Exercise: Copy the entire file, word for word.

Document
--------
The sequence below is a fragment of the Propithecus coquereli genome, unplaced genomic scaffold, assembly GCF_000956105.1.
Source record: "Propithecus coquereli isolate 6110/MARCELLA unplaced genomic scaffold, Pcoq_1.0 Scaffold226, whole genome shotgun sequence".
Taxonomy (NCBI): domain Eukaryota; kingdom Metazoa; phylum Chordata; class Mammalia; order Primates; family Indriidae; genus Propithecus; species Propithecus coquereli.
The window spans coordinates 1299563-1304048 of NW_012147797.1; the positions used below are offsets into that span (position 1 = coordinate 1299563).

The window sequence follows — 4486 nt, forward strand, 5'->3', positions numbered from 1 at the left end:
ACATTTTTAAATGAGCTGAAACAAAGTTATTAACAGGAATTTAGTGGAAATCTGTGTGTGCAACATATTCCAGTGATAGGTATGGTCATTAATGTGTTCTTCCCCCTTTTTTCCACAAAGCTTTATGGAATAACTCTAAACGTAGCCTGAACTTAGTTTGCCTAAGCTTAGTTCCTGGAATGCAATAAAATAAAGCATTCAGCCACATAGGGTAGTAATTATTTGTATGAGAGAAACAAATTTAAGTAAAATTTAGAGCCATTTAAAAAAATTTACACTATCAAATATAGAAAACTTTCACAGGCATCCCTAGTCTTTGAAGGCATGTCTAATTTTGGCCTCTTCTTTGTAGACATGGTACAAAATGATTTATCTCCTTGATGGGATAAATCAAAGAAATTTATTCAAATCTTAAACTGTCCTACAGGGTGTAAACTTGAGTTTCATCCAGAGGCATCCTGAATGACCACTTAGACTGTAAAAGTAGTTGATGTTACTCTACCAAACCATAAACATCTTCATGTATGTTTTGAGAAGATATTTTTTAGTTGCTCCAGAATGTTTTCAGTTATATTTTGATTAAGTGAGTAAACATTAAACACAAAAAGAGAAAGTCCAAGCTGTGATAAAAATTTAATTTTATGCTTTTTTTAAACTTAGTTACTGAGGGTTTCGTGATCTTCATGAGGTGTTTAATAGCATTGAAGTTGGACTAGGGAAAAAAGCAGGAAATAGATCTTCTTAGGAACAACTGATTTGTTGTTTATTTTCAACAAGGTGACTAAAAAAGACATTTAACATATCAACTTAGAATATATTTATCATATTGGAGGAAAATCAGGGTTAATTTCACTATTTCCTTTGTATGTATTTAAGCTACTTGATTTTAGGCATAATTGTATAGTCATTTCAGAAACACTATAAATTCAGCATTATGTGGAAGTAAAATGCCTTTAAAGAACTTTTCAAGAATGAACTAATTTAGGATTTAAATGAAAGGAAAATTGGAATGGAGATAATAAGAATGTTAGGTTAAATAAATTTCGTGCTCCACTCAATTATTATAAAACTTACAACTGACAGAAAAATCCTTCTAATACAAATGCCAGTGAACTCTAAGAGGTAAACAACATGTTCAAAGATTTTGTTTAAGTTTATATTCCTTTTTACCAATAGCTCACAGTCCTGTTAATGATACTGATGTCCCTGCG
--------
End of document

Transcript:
The sequence below is a fragment of the Propithecus coquereli genome, unplaced genomic scaffold, assembly GCF_000956105.1.
Source record: "Propithecus coquereli isolate 6110/MARCELLA unplaced genomic scaffold, Pcoq_1.0 Scaffold226, whole genome shotgun sequence".
Taxonomy (NCBI): domain Eukaryota; kingdom Metazoa; phylum Chordata; class Mammalia; order Primates; family Indriidae; genus Propithecus; species Propithecus coquereli.
The window spans coordinates 1299563-1304048 of NW_012147797.1; the positions used below are offsets into that span (position 1 = coordinate 1299563).

The window sequence follows — 4486 nt, forward strand, 5'->3', positions numbered from 1 at the left end:
ACATTTTTAAATGAGCTGAAACAAAGTTATTAACAGGAATTTAGTGGAAATCTGTGTGTGCAACATATTCCAGTGATAGGTATGGTCATTAATGTGTTCTTCCCCCTTTTTTCCACAAAGCTTTATGGAATAACTCTAAACGTAGCCTGAACTTAGTTTGCCTAAGCTTAGTTCCTGGAATGCAATAAAATAAAGCATTCAGCCACATAGGGTAGTAATTATTTGTATGAGAGAAACAAATTTAAGTAAAATTTAGAGCCATTTAAAAAAATTTACACTATCAAATATAGAAAACTTTCACAGGCATCCCTAGTCTTTGAAGGCATGTCTAATTTTGGCCTCTTCTTTGTAGACATGGTACAAAATGATTTATCTCCTTGATGGGATAAATCAAAGAAATTTATTCAAATCTTAAACTGTCCTACAGGGTGTAAACTTGAGTTTCATCCAGAGGCATCCTGAATGACCACTTAGACTGTAAAAGTAGTTGATGTTACTCTACCAAACCATAAACATCTTCATGTATGTTTTGAGAAGATATTTTTTAGTTGCTCCAGAATGTTTTCAGTTATATTTTGATTAAGTGAGTAAACATTAAACACAAAAAGAGAAAGTCCAAGCTGTGATAAAAATTTAATTTTATGCTTTTTTTAAACTTAGTTACTGAGGGTTTCGTGATCTTCATGAGGTGTTTAATAGCATTGAAGTTGGACTAGGGAAAAAAGCAGGAAATAGATCTTCTTAGGAACAACTGATTTGTTGTTTATTTTCAACAAGGTGACTAAAAAAGACATTTAACATATCAACTTAGAATATATTTATCATATTGGAGGAAAATCAGGGTTAATTTCACTATTTCCTTTGTATGTATTTAAGCTACTTGATTTTAGGCATAATTGTATAGTCATTTCAGAAACACTATAAATTCAGCATTATGTGGAAGTAAAATGCCTTTAAAGAACTTTTCAAGAATGAACTAATTTAGGATTTAAATGAAAGGAAAATTGGAATGGAGATAATAAGAATGTTAGGTTAAATAAATTTCGTGCTCCACTCAATTATTATAAAACTTACAACTGACAGAAAAATCCTTCTAATACAAATGCCAGTGAACTCTAAGAGGTAAACAACATGTTCAAAGATTTTGTTTAAGTTTATATTCCTTTTTACCAATAGCTCACAGTCCTGTTAATGATACTGATGTCCCTGCG